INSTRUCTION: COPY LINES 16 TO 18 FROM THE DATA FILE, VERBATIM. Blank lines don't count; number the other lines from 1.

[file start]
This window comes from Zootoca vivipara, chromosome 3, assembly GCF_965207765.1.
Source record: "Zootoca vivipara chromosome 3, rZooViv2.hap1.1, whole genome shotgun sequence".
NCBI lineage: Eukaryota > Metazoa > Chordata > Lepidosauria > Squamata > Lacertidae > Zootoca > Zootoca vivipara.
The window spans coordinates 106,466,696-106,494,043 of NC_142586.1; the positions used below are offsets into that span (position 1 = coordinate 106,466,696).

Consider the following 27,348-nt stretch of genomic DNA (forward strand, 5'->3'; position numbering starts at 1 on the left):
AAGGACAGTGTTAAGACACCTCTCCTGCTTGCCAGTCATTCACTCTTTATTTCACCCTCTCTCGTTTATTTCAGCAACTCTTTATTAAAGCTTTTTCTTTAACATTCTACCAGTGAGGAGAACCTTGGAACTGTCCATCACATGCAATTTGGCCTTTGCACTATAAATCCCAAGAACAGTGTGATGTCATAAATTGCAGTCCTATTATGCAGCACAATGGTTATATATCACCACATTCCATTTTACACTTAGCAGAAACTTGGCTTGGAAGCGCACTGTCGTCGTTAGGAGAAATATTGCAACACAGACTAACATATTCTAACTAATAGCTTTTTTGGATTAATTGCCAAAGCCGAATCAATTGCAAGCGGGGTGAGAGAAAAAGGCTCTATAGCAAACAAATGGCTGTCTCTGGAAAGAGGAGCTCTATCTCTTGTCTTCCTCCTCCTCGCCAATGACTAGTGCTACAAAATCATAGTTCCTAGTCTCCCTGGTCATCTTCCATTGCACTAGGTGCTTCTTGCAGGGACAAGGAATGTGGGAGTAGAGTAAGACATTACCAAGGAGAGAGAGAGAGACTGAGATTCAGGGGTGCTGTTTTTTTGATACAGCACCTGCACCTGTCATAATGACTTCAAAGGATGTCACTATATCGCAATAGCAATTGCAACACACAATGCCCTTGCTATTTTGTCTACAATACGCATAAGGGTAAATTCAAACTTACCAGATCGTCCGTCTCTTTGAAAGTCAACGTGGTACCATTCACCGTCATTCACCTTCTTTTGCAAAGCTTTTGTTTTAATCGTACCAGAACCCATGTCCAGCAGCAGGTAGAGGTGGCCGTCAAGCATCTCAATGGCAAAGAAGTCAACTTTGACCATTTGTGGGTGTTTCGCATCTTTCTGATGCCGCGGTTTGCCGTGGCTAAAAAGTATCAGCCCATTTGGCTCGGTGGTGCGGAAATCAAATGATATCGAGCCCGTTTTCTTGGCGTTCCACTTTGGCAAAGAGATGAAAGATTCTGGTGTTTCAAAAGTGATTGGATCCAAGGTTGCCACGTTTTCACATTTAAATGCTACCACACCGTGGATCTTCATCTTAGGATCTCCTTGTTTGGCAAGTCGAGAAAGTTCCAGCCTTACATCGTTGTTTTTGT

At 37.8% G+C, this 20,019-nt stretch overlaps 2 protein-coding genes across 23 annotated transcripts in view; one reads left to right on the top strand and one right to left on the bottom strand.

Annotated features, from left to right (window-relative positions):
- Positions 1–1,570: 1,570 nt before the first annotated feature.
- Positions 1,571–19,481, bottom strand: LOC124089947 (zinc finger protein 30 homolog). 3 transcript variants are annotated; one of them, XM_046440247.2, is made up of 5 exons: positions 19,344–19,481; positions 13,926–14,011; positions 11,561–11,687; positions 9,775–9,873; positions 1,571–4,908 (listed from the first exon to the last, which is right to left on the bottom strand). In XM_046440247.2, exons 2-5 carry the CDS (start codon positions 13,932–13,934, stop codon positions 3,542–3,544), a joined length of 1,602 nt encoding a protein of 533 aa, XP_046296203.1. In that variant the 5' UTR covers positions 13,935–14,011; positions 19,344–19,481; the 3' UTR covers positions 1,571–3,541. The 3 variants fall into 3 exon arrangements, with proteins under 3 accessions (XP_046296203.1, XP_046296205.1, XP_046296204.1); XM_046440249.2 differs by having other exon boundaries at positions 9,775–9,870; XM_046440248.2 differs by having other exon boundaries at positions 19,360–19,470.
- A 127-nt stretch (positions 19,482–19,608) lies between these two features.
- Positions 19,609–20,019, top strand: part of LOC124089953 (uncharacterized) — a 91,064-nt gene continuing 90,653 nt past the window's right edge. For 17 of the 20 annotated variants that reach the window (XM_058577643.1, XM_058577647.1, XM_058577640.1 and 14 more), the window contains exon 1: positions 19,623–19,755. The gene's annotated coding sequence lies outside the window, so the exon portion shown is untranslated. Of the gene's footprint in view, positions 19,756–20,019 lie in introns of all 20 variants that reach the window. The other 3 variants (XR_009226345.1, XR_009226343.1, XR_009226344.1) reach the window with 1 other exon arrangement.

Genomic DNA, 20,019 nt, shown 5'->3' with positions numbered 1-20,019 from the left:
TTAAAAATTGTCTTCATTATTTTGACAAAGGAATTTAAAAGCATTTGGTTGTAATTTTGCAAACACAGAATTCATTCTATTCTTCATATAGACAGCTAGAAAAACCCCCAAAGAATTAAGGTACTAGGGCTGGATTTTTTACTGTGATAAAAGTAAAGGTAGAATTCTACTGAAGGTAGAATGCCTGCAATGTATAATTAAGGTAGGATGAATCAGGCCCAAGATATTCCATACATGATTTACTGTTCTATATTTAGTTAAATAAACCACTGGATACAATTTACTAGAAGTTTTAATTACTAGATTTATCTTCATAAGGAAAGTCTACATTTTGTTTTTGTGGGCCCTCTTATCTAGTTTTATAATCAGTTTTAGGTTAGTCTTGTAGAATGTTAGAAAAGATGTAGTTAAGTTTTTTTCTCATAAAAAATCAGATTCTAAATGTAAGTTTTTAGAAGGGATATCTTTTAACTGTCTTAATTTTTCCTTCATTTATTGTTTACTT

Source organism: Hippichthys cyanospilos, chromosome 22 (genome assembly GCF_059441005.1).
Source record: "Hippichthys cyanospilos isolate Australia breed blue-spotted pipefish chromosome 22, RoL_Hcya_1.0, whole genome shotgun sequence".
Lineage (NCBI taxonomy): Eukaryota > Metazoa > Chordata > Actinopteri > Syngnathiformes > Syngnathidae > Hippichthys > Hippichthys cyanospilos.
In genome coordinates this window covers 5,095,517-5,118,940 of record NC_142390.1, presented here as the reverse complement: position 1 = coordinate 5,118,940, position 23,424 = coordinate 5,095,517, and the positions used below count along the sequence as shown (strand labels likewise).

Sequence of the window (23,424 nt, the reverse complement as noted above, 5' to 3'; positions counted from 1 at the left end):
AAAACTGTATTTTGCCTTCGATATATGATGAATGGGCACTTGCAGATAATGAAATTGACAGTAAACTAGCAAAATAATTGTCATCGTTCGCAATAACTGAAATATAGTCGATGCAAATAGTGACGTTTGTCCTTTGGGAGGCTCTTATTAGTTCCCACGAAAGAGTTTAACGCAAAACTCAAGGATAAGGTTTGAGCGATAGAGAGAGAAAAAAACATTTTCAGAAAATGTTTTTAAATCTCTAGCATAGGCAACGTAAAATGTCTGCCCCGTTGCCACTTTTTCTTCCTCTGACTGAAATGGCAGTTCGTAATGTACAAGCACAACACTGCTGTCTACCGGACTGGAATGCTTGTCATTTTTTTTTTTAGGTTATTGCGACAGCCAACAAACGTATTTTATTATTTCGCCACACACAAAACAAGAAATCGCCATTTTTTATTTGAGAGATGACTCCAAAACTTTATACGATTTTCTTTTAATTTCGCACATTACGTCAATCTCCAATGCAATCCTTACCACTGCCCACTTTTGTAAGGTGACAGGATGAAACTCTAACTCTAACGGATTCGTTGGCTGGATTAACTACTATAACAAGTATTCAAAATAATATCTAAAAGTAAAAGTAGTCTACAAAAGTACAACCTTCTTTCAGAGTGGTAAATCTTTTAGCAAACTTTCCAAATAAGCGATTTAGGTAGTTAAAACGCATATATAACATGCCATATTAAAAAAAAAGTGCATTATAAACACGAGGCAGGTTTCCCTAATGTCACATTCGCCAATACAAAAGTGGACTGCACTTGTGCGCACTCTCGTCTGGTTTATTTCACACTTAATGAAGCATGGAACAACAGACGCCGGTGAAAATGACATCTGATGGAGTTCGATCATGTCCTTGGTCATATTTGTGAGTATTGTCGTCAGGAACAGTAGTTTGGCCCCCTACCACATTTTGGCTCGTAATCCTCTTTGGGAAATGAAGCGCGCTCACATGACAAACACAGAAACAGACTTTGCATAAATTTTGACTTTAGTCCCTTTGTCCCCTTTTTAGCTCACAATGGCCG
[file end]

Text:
Source record: "Hippichthys cyanospilos isolate Australia breed blue-spotted pipefish chromosome 22, RoL_Hcya_1.0, whole genome shotgun sequence".
Lineage (NCBI taxonomy): Eukaryota > Metazoa > Chordata > Actinopteri > Syngnathiformes > Syngnathidae > Hippichthys > Hippichthys cyanospilos.
In genome coordinates this window covers 5,095,517-5,118,940 of record NC_142390.1, presented here as the reverse complement: position 1 = coordinate 5,118,940, position 23,424 = coordinate 5,095,517, and the positions used below count along the sequence as shown (strand labels likewise).